Literature's Lasting Impression
What lasting impression does the experience of reading in school have on people and how do current students feel about it? What makes reading novels together rich and enjoyable for everyone involved and what teaching techniques help?
This research, supported by the British Academy, focusses on students’ responses to literature in English education across primary, secondary and university levels. It is also interested in how reading groups and book clubs talk about novels together. This research informs, influences and improves English teaching by understanding how teachers and students share responses to novels in conversation, and how different approaches to teaching shape students’ experiences of literature.
Through collaboration with Norwich Millennium Library, Norwich City Football Club and schools in the UEA PGCE(M) school partnerships, the research has involved members of the public, current students of literature, teachers and teacher-educators in surveys, interviews, café events and workshops.
The most significant findings of the research are:
- The importance students place on enjoying novels as stories for their own sake, even when they must also analyse texts according to the conventions of literary study
- How skilfully teachers elaborate and enliven novels, offering students distinctive experiences of stories very different from reading in private
- How skilfully teachers use spoken quotations in guiding classroom conversations around literature.
Dr Gordon has visited the universities of Cambridge, Glasgow, Plymouth Marjon and King’s College London to introduce teachers to effective approaches highlighted by the research and has books and articles forthcoming which share the principles with national and international teaching communities. The research supports vibrant and inspiring experiences of novels for all students, fostering literature’s lasting impression across their lives.
What happens in school, and how students experience novels in the classroom, could have a lasting impact on their enjoyment of reading. While many adults enjoy ‘reading for pleasure’, there are many who do not share the habit – and often their experience at school is a cause. In my survey of the public, I was interested to find out what people of all ages could tell us about the value of reading in class.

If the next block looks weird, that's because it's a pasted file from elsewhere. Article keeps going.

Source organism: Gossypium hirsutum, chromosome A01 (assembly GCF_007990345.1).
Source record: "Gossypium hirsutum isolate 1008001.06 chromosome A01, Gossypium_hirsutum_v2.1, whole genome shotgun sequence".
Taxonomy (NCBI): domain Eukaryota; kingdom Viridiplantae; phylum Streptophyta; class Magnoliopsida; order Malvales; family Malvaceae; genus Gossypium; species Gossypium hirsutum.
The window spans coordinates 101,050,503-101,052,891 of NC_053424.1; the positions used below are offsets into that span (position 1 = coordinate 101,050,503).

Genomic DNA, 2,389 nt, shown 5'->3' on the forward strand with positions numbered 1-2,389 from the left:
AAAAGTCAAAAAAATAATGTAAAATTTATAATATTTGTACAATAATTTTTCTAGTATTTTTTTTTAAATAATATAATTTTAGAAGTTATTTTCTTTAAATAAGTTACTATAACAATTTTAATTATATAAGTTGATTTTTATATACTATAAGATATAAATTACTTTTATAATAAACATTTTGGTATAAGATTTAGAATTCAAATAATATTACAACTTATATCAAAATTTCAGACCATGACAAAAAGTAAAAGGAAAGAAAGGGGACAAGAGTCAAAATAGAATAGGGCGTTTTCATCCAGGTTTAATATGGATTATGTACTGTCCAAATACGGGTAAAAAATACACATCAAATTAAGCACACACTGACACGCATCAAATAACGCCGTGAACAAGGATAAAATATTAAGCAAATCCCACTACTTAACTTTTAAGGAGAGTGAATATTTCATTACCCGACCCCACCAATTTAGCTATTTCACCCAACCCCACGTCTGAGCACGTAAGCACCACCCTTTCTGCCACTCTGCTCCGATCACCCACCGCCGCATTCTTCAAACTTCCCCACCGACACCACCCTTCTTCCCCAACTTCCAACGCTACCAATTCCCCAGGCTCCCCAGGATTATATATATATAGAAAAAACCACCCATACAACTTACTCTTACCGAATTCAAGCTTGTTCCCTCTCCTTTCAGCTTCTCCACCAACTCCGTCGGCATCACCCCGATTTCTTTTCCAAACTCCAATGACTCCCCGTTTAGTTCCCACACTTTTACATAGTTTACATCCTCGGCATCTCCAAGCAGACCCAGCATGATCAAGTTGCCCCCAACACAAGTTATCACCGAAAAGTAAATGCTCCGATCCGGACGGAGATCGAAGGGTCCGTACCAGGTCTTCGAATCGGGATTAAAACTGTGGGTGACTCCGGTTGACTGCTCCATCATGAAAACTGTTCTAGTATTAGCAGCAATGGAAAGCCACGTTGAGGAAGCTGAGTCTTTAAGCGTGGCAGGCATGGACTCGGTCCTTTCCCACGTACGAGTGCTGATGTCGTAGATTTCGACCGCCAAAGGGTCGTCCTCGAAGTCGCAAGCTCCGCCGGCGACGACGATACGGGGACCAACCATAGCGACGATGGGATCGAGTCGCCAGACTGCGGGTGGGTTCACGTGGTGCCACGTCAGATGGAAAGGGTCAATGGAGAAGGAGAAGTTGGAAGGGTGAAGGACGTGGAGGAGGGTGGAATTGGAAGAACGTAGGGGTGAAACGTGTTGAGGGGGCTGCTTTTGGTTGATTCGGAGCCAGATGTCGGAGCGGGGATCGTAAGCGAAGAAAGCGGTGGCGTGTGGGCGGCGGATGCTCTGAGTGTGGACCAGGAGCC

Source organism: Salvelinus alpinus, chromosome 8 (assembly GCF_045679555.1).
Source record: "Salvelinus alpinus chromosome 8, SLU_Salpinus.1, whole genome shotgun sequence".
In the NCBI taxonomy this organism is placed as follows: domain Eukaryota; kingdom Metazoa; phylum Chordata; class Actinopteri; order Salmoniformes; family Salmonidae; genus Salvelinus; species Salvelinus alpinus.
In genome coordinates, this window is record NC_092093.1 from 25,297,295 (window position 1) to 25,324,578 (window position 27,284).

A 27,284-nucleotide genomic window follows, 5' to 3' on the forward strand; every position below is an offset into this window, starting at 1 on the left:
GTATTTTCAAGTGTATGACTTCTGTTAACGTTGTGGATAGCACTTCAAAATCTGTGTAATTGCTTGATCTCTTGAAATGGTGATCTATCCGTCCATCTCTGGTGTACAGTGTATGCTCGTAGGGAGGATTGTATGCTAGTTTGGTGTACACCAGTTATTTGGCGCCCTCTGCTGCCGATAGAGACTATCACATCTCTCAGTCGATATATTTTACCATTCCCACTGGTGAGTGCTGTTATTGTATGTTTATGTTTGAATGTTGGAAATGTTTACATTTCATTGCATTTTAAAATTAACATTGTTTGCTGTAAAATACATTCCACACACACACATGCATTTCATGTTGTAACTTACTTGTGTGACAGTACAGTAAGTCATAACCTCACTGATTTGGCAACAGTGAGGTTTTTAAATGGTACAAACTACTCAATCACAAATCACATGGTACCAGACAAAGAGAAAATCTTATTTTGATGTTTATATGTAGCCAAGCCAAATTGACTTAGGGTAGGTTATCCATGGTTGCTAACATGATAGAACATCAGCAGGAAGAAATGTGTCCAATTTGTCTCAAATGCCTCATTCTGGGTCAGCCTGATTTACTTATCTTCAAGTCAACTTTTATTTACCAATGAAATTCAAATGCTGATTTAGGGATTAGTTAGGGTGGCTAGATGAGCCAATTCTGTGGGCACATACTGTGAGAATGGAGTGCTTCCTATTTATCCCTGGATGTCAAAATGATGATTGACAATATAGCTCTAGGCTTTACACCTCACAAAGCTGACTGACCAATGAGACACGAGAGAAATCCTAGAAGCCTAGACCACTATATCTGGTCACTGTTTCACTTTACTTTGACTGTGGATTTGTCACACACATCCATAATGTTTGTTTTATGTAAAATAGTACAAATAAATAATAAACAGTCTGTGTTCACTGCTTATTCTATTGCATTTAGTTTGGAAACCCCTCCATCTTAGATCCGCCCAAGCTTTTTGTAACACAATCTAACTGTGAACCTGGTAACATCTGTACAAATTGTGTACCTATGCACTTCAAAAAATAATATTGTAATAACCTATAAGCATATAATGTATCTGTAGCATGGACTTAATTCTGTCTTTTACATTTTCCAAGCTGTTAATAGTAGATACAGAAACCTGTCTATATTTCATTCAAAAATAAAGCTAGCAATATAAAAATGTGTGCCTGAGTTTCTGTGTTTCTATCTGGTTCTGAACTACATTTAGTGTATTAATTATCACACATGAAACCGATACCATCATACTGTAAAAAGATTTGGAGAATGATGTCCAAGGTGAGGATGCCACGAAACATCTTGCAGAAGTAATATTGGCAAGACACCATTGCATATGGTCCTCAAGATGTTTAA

I hoped their insights might help guarantee shared reading as an enjoyable, powerful and enriching experience. They might also inform our approach to curriculum design around reading, and to examination requirements.
Dr John Gordon leads this research focussed on literary response in education and developed since his appointment to UEA in 2000. His research has developed from an initial focus on literary education in UK secondary education, especially around poetry, to this more expansive and professionally oriented current focus on the pedagogy, professional development and improved practice of teachers of literature nationally and internationally.
How to Find Out More About This Research
A book about this research, Researching Interpretive Talk around Literary Narrative Texts: Shared Novel Reading, will be published by Taylor and Francis in 2020. The book describes innovative approaches to reading research developed by Dr Gordon since his doctoral study examined students’ responses to heard poetry (2008). Across journal articles and invited book chapters, Dr Gordon has developed new research methods attending to classroom discourse around literature. He has and adapted and applied Conversation Analysis to literary study, extending its more common use in research around learning additional language. In particular, he has examined how texts enter discussion when spoken aloud and quoted, and how participants in conversation present them and make sense of them together.
This research offers findings and resources that can help beginning teachers to understand the subtle machinery of excellent teaching around literature. Looking at transcripts of classroom discussion affords close attention to language – the object and medium of English teaching – and helps us see precisely how teachers guide and frame students’ encounters with the narratives novels present.
Dr Gordon’s British Academy Mid-Career Fellowship (2016) afforded application this approach to shared reading of narrative prose fiction, usually in the format of studying a ‘set text’ or ‘class reader’ in school. This informed his most recent work on English literary pedagogy around narrative texts, where research findings signal considerations for teachers and research data, usually in the form of transcripts, provide exemplar material for developing teaching practice when used in professional development workshops and training events.
A particularly important dimension of the research is the correlation of classroom fieldwork research with interviews and questionnaires inviting participants now beyond formal, compulsory education to comment on their experiences of studying literature in school. Dr Gordon’s research thus sets the implications for practice in a long-term frame, responding to the immediate circumstances of literary study in schools but also framing findings relative to lifelong learning and experiences of reading outside institutional contexts.